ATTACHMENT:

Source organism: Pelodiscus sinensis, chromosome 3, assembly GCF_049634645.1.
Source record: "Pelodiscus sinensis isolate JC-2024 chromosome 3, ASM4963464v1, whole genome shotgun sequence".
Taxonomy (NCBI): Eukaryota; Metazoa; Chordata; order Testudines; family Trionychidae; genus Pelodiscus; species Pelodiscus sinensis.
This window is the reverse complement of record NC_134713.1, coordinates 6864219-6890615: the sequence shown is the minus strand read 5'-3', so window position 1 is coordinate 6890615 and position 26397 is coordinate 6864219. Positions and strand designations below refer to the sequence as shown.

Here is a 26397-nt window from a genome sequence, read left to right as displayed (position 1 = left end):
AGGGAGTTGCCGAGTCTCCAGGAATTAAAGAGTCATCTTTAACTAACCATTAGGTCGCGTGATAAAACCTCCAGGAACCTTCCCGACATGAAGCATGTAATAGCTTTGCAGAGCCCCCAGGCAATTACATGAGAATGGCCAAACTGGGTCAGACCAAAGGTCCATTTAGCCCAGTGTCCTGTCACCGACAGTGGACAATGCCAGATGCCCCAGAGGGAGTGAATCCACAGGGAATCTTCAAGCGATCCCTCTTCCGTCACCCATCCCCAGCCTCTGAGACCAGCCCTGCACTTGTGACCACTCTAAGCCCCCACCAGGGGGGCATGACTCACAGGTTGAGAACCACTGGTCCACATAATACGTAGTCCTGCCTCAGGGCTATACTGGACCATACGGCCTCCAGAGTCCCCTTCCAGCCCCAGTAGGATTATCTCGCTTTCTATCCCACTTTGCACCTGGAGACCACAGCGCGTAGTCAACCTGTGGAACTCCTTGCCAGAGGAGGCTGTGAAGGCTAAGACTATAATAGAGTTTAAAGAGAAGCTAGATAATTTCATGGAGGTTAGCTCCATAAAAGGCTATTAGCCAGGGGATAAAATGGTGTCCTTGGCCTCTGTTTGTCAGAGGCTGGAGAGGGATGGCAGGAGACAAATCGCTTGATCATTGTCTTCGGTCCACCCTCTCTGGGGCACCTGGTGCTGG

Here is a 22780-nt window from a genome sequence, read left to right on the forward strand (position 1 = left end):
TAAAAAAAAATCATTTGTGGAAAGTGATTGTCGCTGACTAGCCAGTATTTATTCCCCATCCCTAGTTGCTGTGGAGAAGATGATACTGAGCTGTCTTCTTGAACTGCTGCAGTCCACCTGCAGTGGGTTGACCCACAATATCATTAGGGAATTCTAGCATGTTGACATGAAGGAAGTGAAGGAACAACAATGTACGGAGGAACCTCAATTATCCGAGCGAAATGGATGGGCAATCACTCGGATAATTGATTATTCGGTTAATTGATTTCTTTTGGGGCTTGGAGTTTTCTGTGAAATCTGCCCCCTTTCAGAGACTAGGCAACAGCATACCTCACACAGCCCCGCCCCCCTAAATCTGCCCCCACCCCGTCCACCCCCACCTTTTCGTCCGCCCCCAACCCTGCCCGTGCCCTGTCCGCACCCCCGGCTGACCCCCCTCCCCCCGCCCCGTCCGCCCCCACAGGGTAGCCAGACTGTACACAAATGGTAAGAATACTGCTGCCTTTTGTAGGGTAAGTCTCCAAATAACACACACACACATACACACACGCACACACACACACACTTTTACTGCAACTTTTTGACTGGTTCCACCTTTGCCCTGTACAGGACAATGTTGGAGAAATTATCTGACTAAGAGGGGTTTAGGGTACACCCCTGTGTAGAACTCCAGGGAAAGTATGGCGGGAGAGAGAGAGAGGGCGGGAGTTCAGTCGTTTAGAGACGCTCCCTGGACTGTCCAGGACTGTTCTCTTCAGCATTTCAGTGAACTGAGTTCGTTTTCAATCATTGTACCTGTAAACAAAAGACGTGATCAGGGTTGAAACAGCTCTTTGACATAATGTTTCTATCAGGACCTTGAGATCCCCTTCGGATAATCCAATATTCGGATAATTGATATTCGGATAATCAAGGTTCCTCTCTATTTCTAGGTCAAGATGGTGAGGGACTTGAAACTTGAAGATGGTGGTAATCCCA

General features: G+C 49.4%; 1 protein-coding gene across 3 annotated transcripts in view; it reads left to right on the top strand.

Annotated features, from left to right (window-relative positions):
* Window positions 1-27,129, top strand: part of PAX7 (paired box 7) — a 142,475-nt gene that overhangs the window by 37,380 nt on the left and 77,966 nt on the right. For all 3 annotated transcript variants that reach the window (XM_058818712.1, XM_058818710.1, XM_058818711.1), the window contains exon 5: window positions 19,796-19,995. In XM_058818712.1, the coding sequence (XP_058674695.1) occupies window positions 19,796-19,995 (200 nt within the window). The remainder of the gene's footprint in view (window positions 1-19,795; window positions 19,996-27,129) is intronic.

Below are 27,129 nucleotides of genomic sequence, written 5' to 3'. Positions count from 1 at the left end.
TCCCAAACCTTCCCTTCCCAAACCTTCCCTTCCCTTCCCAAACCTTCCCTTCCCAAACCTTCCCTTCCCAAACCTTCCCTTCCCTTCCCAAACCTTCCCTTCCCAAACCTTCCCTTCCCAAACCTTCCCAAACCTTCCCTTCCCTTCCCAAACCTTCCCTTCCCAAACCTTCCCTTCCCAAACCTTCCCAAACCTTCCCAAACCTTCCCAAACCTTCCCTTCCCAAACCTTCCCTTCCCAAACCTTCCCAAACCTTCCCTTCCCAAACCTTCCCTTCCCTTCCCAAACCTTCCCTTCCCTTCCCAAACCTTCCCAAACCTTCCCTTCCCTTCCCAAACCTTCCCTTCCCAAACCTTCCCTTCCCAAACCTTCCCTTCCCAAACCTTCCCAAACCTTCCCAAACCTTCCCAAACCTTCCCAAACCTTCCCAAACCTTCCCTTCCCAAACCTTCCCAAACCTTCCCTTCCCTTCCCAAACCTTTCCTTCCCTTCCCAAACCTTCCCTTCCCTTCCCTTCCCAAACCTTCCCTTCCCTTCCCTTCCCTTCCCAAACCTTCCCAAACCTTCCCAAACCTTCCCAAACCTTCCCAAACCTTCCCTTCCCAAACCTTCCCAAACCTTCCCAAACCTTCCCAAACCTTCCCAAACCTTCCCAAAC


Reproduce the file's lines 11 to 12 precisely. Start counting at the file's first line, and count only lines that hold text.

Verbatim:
* Window positions 1-27,129, top strand: part of PAX7 (paired box 7) — a 142,475-nt gene that overhangs the window by 37,380 nt on the left and 77,966 nt on the right. For all 3 annotated transcript variants that reach the window (XM_058818712.1, XM_058818710.1, XM_058818711.1), the window contains exon 5: window positions 19,796-19,995. In XM_058818712.1, the coding sequence (XP_058674695.1) occupies window positions 19,796-19,995 (200 nt within the window). The remainder of the gene's footprint in view (window positions 1-19,795; window positions 19,996-27,129) is intronic.

Below are 27,129 nucleotides of genomic sequence, written 5' to 3'. Positions count from 1 at the left end.